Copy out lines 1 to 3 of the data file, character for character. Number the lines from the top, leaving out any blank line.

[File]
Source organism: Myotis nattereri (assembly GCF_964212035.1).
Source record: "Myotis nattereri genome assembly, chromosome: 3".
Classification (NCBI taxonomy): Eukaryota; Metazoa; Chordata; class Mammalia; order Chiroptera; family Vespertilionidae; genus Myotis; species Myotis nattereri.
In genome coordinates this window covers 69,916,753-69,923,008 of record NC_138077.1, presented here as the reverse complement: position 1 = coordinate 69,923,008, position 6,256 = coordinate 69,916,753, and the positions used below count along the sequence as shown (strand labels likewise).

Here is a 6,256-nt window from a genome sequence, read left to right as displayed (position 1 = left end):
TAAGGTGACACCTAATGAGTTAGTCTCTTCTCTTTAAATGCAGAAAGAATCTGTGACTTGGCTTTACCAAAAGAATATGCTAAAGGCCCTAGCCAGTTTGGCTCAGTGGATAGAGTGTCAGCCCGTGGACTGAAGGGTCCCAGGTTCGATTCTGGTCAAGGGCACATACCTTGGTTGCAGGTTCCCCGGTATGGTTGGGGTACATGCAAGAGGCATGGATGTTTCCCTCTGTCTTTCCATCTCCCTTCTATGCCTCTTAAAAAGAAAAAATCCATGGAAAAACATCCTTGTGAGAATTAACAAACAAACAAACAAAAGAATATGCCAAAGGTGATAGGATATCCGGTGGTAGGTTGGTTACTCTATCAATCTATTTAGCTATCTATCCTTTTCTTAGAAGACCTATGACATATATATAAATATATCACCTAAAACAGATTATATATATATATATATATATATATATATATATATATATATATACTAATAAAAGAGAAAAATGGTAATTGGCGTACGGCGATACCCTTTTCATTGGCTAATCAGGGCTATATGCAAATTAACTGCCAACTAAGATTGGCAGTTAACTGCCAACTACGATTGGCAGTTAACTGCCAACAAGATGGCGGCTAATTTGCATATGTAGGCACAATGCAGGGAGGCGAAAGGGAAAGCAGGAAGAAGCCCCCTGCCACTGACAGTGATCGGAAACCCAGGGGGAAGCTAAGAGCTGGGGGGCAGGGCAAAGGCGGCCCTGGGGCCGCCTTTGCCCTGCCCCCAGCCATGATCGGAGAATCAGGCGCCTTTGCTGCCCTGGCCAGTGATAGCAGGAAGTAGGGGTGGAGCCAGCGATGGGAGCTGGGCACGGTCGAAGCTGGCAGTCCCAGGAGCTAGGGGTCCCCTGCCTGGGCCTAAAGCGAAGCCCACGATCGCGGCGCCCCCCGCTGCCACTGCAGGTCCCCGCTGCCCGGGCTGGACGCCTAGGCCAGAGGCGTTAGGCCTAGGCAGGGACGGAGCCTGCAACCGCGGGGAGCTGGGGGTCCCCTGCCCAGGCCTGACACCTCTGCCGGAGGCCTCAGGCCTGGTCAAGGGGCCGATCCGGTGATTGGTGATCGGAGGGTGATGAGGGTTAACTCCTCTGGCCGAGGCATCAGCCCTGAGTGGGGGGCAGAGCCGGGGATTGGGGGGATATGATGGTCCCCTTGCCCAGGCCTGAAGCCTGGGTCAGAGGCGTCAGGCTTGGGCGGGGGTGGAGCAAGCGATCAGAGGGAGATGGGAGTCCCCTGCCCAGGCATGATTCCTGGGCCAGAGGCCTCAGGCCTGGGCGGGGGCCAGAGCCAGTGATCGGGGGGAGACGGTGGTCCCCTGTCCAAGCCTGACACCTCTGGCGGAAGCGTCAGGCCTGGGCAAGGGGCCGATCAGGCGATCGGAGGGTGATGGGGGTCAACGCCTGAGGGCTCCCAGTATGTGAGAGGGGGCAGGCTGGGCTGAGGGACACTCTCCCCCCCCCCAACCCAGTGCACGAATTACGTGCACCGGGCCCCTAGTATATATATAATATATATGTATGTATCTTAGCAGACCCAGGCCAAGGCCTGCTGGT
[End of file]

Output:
Source organism: Myotis nattereri (assembly GCF_964212035.1).
Source record: "Myotis nattereri genome assembly, chromosome: 3".
Classification (NCBI taxonomy): Eukaryota; Metazoa; Chordata; class Mammalia; order Chiroptera; family Vespertilionidae; genus Myotis; species Myotis nattereri.